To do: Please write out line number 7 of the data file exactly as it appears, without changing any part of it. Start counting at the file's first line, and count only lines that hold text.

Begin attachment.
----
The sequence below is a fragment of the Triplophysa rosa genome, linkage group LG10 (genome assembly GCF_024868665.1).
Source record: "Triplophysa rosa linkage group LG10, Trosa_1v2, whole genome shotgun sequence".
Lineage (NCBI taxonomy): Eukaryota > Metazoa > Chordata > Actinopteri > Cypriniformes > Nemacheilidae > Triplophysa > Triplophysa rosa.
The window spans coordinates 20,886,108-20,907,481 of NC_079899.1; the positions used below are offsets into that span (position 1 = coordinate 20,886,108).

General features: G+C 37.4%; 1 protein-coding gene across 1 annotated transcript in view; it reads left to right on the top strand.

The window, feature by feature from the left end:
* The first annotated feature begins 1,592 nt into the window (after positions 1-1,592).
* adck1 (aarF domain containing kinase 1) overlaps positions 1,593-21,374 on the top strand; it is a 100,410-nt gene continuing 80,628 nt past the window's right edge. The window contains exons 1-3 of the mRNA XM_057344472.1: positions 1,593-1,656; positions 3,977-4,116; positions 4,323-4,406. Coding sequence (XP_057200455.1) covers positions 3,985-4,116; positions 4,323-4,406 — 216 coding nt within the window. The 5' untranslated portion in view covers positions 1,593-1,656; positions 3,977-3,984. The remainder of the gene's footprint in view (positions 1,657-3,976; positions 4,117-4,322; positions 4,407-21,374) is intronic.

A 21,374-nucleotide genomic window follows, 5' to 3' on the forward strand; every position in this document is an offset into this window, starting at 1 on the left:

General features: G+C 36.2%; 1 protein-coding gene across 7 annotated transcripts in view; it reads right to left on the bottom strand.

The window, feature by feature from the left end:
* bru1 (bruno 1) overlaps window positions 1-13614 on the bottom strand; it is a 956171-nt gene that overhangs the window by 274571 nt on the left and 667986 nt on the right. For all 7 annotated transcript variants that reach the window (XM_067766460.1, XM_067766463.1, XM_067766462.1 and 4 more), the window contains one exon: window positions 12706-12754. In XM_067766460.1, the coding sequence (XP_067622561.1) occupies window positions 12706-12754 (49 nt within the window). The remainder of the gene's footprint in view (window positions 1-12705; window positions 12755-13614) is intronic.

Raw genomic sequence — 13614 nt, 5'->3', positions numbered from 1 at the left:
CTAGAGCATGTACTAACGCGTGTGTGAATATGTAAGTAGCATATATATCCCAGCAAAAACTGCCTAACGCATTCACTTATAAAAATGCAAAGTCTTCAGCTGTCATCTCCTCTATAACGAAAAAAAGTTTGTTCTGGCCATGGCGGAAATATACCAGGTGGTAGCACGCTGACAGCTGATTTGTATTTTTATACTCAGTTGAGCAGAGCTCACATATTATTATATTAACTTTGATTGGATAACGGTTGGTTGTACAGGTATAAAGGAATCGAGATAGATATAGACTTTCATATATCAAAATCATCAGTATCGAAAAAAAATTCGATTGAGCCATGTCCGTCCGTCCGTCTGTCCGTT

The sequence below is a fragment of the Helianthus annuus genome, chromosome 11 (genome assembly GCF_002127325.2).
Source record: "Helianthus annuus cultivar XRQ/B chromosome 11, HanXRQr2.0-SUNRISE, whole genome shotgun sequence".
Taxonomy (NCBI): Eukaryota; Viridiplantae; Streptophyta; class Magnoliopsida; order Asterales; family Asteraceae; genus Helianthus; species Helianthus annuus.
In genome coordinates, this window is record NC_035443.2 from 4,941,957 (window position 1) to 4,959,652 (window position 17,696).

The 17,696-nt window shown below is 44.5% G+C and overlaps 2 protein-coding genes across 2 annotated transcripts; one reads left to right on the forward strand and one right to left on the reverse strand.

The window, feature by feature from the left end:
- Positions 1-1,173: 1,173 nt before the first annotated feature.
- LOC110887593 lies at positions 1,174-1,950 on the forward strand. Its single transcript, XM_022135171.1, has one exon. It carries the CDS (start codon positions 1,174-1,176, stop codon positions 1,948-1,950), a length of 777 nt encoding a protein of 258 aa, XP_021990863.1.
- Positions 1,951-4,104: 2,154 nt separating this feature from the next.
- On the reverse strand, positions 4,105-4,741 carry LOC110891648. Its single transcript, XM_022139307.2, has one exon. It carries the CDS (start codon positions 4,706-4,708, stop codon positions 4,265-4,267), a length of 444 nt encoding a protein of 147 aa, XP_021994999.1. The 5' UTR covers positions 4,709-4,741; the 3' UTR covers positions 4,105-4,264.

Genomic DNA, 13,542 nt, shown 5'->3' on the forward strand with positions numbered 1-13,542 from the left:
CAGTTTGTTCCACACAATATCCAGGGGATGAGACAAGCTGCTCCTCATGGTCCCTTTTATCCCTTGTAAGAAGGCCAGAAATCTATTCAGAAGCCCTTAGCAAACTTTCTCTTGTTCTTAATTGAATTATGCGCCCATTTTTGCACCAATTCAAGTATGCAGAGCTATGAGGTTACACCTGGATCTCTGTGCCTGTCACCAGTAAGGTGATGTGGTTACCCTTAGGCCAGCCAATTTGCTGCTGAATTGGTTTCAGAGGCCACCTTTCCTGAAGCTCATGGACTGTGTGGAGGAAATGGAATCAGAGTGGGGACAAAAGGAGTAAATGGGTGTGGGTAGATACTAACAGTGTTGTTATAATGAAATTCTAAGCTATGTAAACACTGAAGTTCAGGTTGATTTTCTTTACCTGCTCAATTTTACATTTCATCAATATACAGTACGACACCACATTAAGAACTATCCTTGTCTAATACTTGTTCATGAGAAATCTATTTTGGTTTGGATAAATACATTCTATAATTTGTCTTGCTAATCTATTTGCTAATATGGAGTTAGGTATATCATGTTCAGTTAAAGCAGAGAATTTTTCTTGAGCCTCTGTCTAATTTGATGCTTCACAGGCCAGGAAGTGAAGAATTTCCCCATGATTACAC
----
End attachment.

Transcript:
* The first annotated feature begins 1,592 nt into the window (after positions 1-1,592).